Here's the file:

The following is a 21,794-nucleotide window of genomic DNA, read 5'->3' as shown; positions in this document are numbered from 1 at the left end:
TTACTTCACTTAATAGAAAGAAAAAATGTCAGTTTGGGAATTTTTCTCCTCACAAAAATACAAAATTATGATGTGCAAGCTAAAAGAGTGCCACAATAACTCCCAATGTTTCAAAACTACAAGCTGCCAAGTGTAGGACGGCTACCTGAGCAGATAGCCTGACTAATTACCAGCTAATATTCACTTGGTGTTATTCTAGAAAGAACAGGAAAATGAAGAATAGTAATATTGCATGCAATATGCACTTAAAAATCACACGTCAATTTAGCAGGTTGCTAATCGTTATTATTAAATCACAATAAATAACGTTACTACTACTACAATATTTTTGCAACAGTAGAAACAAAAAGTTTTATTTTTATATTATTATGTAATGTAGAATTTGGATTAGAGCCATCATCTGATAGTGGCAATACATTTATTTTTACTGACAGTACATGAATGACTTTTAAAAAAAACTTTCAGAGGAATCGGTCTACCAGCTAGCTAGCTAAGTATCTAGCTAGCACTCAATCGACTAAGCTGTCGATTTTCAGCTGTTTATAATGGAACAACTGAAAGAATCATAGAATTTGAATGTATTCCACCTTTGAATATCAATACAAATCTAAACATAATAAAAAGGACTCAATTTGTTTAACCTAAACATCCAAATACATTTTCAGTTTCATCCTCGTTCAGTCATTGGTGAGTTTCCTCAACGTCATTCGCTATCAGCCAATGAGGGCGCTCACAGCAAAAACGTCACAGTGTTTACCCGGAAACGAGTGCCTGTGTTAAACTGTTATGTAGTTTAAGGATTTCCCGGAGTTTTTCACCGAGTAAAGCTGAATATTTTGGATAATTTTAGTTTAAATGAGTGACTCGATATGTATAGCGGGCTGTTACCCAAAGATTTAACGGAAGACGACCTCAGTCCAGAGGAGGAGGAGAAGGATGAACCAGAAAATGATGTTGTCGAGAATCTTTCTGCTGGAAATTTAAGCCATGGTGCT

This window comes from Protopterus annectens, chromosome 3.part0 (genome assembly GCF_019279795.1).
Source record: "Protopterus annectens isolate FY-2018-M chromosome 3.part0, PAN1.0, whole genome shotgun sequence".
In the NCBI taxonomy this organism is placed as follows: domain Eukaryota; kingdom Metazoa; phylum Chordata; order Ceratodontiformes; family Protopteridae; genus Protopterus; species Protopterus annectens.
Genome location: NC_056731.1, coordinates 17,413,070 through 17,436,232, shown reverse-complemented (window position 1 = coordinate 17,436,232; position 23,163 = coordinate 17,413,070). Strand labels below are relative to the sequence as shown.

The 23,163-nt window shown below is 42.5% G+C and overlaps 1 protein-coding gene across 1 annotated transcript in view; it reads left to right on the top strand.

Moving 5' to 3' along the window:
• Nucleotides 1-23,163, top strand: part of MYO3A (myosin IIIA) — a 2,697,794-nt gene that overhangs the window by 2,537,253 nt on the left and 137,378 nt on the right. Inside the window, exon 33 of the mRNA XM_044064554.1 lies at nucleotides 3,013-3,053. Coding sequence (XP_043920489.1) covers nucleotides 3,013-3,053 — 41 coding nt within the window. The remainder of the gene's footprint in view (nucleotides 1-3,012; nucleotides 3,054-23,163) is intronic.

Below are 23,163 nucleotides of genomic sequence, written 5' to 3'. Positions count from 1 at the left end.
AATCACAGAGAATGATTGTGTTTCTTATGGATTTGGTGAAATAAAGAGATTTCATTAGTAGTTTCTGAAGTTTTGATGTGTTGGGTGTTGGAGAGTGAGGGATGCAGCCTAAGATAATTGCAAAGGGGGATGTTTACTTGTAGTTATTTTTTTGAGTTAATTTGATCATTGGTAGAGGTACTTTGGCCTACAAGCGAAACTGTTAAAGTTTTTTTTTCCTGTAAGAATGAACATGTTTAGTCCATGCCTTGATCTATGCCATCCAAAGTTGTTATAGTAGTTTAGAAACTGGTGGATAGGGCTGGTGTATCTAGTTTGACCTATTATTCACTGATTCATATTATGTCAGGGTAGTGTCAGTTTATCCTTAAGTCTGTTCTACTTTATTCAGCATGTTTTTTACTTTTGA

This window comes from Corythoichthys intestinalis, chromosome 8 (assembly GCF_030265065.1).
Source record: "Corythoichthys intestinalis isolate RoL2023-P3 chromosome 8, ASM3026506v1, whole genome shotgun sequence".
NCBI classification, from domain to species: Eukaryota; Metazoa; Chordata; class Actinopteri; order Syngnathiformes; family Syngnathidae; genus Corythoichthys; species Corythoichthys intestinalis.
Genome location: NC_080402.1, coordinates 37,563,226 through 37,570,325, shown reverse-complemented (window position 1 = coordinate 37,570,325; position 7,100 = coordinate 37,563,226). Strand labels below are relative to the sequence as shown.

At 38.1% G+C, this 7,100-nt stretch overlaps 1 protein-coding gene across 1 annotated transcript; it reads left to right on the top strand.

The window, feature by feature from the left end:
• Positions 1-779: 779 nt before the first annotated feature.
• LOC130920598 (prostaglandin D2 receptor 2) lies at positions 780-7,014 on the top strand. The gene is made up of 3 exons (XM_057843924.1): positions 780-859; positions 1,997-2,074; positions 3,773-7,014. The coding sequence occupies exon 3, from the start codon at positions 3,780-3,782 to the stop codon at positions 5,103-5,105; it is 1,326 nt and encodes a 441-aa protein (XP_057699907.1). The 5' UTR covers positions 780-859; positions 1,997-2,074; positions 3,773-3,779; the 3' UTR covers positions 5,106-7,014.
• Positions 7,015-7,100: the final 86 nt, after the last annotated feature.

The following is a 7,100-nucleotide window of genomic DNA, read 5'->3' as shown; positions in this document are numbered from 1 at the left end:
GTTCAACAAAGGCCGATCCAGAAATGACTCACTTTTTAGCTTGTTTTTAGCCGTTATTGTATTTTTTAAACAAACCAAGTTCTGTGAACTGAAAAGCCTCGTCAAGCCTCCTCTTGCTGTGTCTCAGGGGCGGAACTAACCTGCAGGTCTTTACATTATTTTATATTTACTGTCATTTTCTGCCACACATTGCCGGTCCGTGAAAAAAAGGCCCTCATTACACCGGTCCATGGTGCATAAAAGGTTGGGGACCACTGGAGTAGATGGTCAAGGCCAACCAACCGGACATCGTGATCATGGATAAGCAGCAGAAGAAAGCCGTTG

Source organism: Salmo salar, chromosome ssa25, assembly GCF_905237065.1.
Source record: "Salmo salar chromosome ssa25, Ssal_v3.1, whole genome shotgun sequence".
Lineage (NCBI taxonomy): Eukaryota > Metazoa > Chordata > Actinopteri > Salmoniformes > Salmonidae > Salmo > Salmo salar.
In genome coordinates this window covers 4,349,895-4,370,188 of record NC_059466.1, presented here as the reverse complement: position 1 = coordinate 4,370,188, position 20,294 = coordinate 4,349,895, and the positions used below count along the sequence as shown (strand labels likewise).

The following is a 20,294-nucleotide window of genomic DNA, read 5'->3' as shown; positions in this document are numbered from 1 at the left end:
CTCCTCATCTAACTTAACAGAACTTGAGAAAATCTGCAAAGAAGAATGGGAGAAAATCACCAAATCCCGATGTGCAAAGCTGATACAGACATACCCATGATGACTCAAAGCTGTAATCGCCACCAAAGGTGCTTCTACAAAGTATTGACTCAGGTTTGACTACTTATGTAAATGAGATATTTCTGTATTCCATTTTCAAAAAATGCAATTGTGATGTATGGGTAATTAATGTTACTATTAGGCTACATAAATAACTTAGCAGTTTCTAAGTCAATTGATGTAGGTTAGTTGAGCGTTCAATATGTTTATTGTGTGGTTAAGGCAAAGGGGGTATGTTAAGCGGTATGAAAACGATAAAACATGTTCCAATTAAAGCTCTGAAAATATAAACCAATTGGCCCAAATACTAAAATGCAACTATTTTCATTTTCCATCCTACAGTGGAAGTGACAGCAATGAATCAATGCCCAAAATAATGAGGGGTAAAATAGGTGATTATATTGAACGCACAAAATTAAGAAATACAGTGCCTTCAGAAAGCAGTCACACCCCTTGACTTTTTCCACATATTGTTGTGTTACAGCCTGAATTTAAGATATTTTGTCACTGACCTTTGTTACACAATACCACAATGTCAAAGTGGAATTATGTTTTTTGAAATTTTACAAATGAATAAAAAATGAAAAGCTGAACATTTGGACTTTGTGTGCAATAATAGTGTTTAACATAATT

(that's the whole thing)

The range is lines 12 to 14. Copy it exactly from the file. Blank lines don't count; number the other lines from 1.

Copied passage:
This window comes from Corythoichthys intestinalis, chromosome 8 (assembly GCF_030265065.1).
Source record: "Corythoichthys intestinalis isolate RoL2023-P3 chromosome 8, ASM3026506v1, whole genome shotgun sequence".
NCBI classification, from domain to species: Eukaryota; Metazoa; Chordata; class Actinopteri; order Syngnathiformes; family Syngnathidae; genus Corythoichthys; species Corythoichthys intestinalis.